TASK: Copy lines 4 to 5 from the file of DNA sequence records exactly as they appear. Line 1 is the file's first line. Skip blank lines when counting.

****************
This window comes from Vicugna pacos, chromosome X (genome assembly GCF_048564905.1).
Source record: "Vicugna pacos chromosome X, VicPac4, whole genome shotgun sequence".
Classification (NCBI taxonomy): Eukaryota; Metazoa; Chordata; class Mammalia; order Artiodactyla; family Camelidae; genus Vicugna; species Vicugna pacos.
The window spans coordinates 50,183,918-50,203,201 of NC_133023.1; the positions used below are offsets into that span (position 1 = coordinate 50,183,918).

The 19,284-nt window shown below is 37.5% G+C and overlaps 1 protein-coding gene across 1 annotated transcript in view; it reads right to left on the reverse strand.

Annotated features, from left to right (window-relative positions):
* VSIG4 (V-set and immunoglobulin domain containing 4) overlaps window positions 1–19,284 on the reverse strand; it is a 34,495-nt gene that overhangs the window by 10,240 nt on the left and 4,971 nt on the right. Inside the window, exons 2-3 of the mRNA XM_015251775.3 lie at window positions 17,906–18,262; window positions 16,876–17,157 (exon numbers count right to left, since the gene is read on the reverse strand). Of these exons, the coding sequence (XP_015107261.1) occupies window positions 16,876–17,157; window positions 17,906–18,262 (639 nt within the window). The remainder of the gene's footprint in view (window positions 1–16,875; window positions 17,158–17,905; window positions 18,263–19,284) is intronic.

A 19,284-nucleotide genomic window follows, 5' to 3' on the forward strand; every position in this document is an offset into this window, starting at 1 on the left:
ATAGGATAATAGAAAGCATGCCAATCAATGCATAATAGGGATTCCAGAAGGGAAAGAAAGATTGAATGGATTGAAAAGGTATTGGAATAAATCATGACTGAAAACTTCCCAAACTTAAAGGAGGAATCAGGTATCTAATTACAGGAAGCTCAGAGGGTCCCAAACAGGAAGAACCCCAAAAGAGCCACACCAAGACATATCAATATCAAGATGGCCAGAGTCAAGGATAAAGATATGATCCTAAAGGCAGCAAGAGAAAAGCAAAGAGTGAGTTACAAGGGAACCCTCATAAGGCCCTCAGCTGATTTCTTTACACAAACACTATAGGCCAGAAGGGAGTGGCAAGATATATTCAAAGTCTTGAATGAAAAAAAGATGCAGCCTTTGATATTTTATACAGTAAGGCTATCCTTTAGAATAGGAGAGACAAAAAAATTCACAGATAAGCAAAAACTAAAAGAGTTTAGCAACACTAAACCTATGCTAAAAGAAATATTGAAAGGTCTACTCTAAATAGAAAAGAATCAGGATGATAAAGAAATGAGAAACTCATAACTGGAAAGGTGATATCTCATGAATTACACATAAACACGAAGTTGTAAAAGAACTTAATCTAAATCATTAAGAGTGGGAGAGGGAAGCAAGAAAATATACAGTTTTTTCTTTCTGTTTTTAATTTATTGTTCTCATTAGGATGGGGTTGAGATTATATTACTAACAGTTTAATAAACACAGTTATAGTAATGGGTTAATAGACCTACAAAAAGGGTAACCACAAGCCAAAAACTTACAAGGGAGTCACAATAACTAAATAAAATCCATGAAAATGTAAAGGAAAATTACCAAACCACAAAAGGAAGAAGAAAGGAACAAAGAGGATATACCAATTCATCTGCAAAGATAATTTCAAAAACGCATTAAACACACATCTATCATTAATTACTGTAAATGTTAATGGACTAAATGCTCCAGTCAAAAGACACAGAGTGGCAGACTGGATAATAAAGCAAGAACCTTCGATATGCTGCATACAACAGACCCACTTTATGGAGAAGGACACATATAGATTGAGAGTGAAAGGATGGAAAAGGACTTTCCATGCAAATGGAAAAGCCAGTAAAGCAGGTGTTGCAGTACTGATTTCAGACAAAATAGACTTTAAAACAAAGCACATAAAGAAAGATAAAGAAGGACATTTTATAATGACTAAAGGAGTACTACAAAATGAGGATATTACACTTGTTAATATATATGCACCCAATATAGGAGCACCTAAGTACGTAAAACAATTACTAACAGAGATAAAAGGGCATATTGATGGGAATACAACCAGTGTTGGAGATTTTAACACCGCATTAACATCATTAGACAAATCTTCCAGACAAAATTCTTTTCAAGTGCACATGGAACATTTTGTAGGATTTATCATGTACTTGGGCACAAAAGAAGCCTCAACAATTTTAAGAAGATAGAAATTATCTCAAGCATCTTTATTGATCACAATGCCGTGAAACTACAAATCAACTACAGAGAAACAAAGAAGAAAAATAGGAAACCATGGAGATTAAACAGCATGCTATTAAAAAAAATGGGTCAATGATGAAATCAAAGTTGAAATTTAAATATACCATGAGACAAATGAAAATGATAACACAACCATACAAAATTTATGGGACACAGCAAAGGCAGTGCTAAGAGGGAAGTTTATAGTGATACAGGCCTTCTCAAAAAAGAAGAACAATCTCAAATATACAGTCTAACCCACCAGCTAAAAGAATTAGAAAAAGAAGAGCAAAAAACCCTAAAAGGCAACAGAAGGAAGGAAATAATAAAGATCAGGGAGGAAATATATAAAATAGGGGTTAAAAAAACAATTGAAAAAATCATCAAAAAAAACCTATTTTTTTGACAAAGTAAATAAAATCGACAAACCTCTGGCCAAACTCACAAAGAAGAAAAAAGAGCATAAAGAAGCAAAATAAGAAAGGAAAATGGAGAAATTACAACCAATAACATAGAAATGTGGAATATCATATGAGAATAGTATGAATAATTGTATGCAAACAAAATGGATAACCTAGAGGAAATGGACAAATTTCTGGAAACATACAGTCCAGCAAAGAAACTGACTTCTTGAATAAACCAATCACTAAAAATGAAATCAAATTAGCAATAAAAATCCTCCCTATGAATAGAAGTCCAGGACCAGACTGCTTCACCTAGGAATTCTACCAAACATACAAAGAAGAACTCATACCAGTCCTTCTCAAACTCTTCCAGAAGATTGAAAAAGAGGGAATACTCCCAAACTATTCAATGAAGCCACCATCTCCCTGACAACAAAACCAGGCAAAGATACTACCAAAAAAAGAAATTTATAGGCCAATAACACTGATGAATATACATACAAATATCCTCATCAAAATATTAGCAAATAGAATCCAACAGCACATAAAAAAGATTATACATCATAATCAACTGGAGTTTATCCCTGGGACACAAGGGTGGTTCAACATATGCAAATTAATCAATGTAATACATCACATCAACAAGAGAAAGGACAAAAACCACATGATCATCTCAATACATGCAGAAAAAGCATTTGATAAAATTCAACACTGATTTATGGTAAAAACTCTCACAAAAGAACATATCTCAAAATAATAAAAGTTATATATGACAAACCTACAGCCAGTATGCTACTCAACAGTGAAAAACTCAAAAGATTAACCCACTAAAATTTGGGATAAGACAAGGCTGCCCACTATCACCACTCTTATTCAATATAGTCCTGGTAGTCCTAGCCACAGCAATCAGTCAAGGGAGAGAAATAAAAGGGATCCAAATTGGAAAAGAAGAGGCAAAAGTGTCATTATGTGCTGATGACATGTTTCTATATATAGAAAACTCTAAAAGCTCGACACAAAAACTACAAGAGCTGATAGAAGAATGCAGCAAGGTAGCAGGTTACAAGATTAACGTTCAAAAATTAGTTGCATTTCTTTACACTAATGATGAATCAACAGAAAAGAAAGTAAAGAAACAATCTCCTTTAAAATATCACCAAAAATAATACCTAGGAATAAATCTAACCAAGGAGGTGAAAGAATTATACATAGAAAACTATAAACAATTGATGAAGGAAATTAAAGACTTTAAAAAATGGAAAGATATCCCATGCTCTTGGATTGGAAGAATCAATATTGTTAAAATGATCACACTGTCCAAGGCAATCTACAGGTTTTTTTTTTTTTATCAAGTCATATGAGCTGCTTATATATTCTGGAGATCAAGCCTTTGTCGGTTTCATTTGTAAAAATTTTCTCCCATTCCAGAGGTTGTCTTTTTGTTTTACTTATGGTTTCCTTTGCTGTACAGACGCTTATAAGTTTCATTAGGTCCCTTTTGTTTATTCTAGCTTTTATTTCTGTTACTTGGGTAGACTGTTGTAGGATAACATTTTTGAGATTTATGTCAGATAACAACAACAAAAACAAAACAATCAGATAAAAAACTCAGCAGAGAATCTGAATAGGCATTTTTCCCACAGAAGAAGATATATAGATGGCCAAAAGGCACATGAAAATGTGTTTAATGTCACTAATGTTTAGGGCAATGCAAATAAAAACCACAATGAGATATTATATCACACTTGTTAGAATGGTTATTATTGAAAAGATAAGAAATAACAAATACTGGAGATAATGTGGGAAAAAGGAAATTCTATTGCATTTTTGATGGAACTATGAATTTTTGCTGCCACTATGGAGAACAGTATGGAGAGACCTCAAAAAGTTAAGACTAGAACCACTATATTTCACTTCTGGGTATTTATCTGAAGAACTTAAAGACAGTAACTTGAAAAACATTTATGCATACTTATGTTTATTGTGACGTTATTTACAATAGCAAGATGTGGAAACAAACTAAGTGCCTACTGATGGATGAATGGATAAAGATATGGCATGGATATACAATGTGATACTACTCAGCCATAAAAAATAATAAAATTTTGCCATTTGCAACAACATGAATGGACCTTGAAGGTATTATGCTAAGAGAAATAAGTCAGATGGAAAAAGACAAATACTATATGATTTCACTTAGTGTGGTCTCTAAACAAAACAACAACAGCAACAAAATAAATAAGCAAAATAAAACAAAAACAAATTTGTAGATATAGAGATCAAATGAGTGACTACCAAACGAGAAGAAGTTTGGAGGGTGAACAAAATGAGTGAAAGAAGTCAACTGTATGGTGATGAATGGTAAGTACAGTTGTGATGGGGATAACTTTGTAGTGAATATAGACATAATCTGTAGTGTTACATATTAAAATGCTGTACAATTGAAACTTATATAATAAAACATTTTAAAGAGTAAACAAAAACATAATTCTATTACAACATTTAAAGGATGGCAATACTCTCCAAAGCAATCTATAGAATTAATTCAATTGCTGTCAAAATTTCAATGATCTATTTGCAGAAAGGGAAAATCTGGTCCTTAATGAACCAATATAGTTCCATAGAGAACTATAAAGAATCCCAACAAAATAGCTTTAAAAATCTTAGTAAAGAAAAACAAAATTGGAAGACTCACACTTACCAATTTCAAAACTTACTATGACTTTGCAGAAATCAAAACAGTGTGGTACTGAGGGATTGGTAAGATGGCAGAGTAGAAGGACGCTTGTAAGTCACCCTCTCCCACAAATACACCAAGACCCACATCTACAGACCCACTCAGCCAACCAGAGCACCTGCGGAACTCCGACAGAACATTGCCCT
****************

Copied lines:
The window spans coordinates 50,183,918-50,203,201 of NC_133023.1; the positions used below are offsets into that span (position 1 = coordinate 50,183,918).

The 19,284-nt window shown below is 37.5% G+C and overlaps 1 protein-coding gene across 1 annotated transcript in view; it reads right to left on the reverse strand.